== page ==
If your idea of a perfect Sunday involves bong rips and six hours of NFL RedZone channel, you’re in for a treat.
Ricky Williams is coming.
The weed-toking former running back is headed to Ontario, Oregon — Boise’s favorite nearby destination to buy the stuff legally.
Williams will appear Saturday and Sunday at Top Crop, a pot shop at 297 Southeast 10th St. A longtime marijuana advocate, Williams is promoting Highsman, his “cannabis lifestyle brand.” In addition to actual bud, the Highsman line includes clothing and accessories.
Top Crop’s event is the official “Highsman flower drop” at the cannabis store. From noon to 2 p.m. each day, Williams is scheduled to do a meet and greet, plus sign autographs. There also will be a catered barbecue and giveaways at the dispensary.
Williams, 45, is described as an “NFL legend” in a press release. A free spirit, he certainly has a legendary past.
After a record-breaking career at Texas, Williams won the 1998 Heisman Trophy. (Heisman? Highsman? Get it?) The fifth overall pick of the NFL Draft, the dreadlocked star went on to become the NFL’s leading rusher in 2002. But following a positive marijuana test, he retired from the Miami Dolphins in 2004 — stunning the sports world at 27 years old.
After missing a season, Williams served a four-game suspension, paid a fine and returned to the Dolphins in 2005. But he was suspended again for violating the league’s substance abuse policy — this time for the entire 2006 season. Williams returned to the Dolphins in 2007 and ended his career after the 2011 season as a Baltimore Raven.
Despite rushing for over 10,000 yards in the NFL, Williams often is remembered more for his marijuana drama — and for being the visor-obscured, yoga-and-vegetarian-loving “Ricky Weirdo.” Super Bowls? None. But superb bowls? That’s what Highsman is about. The brand’s motto? “Spark greatness.”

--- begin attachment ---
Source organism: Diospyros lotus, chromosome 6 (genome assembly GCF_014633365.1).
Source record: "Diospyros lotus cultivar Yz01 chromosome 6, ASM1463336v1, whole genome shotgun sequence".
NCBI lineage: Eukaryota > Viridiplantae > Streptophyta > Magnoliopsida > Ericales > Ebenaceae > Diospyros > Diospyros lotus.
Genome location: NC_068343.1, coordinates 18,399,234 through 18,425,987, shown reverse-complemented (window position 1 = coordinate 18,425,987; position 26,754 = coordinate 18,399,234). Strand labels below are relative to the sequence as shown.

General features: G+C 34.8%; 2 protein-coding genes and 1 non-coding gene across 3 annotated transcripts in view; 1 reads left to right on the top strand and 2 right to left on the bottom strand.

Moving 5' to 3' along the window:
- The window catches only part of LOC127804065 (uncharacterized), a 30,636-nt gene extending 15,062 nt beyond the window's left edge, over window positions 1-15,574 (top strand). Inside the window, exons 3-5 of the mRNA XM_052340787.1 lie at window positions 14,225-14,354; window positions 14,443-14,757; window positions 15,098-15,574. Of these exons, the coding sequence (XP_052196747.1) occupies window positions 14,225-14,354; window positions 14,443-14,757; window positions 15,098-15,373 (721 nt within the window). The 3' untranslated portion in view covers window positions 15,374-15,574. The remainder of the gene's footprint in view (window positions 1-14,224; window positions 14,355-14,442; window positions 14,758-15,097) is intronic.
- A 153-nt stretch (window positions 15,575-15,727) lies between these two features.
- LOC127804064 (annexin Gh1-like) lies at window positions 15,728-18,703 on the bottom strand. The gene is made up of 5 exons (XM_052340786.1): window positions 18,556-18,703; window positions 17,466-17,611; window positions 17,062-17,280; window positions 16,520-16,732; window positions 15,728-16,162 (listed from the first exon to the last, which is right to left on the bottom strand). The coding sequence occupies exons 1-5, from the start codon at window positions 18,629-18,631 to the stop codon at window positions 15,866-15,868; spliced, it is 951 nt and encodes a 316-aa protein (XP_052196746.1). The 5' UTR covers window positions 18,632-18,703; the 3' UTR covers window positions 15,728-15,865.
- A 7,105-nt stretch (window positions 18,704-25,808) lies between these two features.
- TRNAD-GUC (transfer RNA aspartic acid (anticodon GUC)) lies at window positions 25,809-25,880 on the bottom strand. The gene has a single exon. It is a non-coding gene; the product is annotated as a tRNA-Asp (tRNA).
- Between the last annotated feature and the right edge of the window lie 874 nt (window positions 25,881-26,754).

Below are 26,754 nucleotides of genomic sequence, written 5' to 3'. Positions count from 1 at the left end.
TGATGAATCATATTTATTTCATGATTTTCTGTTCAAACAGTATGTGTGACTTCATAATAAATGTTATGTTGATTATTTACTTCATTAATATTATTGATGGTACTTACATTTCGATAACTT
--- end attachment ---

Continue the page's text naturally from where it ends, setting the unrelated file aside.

On the company’s website, Williams explains his thinking.
“Highsman is an appreciation for greatness and an appreciation for cannabis,” he says. “When I started experimenting with it recreationally, I became very reflective and a lot of the time the things I was reflecting on didn’t feel good to me. But through that inner reflection, I started making changes in myself – I realized that there was more to me than just being a football player, and it created an urge to start developing those other sides of myself. It was, and still is, my appreciation for cannabis that helped me to realize my potential for greatness outside the game of football.”
Earlier this year, Williams partnered Highsman with cannabis pre-roll brand Jeeter to sell a “Sticky Ricky” strain. Proceeds go to mental health nonprofit Athletes For Care.
“Mental health is a cause near and dear to Ricky,” according to a press release, “and he credits cannabis as a way to cope with his crippling social anxiety.”